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Bharatnatyam dancer Tirna Sengupta is reclaiming women's rights to male dominated public spaces through her dance forms. Read here about the initiative.
Bharatanatyam dancer Tirna Sengupta is reclaiming women’s rights to male dominated public spaces through her dance forms. Read here about the initiative.
Seen dancing on the street to a poem composed by herself, Tirna Sengupta is breaking out of multiple shackles in one act of assertion. As a part of the #ChalkTheWalk campaign organised by @IWillGoOut.
#IWillGoOut had a nationwide gathering on 21st January, 2017 in solidarity against sexual harassment and misogyny, and to reclaim women’s rights to safe public spaces. They’re a collective of individuals and organisations across various cities in India.
The campaign being a year old last month, they posted a video of Tirna Sengupta dancing to a poem, reclaiming it and at the same time attempting to take Bharatanatyam out of ‘elite enclaves’ on to public spaces.
The idea of a woman being herself, and appropriating a space which has never been given to her is an absolutely amazing initiative. Especially when public places are often used by men to perpetrate violence and outrage against a woman’s body and privacy.
It becomes all the more important if we think of it with the perspective of the future. One girl dancing her heart out on a street can trigger so many reactions, that can lead to a collective influence over the perception of public spaces as inherently male-dominated. Women are rebelling, and subverting old ideas and notions to aid womankind in general, and what can be more wonderful than that?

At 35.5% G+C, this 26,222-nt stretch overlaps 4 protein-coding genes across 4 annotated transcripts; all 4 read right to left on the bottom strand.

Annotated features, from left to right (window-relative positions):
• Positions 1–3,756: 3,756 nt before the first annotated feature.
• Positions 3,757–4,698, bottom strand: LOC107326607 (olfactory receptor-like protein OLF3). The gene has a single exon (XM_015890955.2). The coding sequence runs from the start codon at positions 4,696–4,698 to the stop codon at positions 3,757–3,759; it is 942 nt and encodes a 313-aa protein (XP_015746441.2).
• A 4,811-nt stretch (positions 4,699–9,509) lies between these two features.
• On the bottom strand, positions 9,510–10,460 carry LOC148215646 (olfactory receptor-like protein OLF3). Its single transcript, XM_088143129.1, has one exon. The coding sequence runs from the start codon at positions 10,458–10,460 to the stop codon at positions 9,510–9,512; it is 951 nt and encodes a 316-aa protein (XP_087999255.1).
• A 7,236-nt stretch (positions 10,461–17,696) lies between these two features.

When we reached out to Tirna Sengupta for her views, she said,
“Bharatanatyam has been inaccessible and esoteric for a very long time. I see activism as an important part of art and I think it is my social responsibility to articulate rebellion. So I use movements, poetry and expressions to invite attention to the kind of resistance I attempt to present. I also try use my art to question my own privileges. I thought dancing on the streets would be an effective way to engage with the masses and democratise the art form. A woman dancing on the streets has tremendous potential to make a statement that we are going to occupy public spaces despite all threats.”
Let us all pledge to go out more, and claim our share of ‘public’ places! #IWillGoOut
Image Source: Facebook Video of I Will Go Out
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New Delhi, India
I like to read, write, and talk. A feminist through and through, with a soft spot for chocolate. read more...
Women's Web is an open platform that publishes a diversity of views, individual posts do not necessarily represent the platform's views and opinions at all times.
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